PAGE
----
This estimate is obviously very rough because it ignores the direction of spin and the efficiency with the ball grips on the pitch – friction is obviously involved in the change of direction – but it gives a reasonable ballpark (or at least cricketground) estimate.

Of course if the bowler does the same thing every time it’s relatively easy for the batsman to allow for the spin. The best  bowlers therefore vary the amount and angle of spin they impart on each ball. Most, in fact,  have at least two qualitatively different types of ball but they disguise the differences in the act of delivery. Offspinners typically have an “arm ball” which doesn’t really spin but holds its line without appearing to be any different to their spinning delivery. Legspinners usually have a variety of alternative balls,  including a topspinner and/or a flipper and/or a googly. The latter is a ball that comes out of the back of the hand and actually spins the opposite way to a legspinner while being produced with apparently the same action. It’s very hard to bowl a googly accurately, but it’s a deadly thing when done right.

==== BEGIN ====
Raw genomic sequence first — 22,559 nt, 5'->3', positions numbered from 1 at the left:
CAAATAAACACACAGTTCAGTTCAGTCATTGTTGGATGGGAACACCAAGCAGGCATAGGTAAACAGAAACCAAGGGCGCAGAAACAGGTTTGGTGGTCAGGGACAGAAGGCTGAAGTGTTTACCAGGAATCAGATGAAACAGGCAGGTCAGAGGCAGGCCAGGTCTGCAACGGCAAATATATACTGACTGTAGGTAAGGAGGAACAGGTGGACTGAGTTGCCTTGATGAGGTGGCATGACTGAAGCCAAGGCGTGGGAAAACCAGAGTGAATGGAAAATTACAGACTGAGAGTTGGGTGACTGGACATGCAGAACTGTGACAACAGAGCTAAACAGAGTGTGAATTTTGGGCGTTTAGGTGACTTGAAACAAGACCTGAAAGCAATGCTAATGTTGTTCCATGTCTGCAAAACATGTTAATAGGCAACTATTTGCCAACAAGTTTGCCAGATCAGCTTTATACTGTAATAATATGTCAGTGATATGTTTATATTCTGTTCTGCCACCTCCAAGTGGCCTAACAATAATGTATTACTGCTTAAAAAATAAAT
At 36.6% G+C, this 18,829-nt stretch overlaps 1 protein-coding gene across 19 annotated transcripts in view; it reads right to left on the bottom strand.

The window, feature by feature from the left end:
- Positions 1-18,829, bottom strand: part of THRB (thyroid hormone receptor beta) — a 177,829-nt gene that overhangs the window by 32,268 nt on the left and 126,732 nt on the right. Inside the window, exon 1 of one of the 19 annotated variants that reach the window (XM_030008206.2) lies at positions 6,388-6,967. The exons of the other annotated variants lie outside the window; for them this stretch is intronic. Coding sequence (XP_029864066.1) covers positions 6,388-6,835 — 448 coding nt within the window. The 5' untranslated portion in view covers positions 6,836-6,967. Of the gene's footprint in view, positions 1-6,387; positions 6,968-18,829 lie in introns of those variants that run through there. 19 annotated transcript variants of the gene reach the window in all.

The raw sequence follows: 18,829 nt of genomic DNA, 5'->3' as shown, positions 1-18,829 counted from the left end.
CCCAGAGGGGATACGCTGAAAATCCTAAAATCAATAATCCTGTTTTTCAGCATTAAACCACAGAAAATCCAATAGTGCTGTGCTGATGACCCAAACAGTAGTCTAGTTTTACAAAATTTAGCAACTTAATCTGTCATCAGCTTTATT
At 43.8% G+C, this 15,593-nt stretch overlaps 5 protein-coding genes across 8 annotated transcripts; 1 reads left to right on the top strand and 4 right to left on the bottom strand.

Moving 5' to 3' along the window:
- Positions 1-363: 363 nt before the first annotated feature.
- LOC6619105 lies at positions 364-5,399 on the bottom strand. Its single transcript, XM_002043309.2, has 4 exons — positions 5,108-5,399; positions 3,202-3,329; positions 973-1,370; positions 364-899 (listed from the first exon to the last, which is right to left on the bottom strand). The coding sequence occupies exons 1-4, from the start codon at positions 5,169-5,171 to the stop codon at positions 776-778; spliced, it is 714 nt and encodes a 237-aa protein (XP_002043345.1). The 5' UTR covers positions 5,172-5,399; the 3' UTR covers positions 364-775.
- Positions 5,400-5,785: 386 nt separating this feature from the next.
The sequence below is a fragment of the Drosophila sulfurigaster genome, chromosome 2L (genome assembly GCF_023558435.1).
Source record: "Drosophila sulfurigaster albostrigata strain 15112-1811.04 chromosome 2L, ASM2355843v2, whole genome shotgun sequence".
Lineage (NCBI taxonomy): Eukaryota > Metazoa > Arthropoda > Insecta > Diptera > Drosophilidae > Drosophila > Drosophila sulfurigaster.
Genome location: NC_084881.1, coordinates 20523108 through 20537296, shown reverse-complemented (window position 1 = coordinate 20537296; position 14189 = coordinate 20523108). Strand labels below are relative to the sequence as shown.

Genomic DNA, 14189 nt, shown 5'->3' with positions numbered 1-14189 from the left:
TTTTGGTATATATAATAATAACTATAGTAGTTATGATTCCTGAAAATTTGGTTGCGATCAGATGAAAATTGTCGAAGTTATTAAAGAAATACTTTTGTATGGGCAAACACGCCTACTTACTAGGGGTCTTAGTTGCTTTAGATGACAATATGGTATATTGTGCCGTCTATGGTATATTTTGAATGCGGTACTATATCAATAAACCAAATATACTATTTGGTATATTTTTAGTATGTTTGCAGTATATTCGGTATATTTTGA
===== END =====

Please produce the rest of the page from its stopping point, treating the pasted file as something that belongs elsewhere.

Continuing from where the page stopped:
Another thing also worth mentioning is that the rotation of the cricket ball also causes a deviation of its flightpath through the air, by virtue of the Magnus effect. This causes the ball to curve in the air in the opposite direction to which it is going to deviate on bouncing, i.e. it would drift into a right-handed batsman before breaking away from him off the pitch. You can see a considerable amount of such movement in the video clip,  away from the left-hander in the air and then back into him off the pitch. Nature clearly likes to make things tough for batsmen!

With a number of secret weapons in his armoury the spin bowler can be a formidable opponent, a fact that has apparently been known to poets, philosophers and astronomers for the best part of a thousand years:

The Ball no Question makes of Ayes and Noes,
But Right or Left, as strikes the Player goes;
And he that toss’d Thee down into the Field,
He knows about it all — He knows — HE knows!

The Rubaiyat of Omar Khayyam [50]

## A Trophy for Glamorgan!

Posted in Cricket with tags , , , on August 19, 2021 by telescoper

Just a brief post but I thought I’d say something about Glamorgan’s cricketers, because it’s such a rare event and I might not get the chance to write a similar post for a while!

This evening Glamorgan actually won a trophy! They beat Durham by 58 runs in the final of the Royal London One-Day Cup (a 50 overs competition) which was held at Trent Bridge. That’s the first competition they have won since 2004.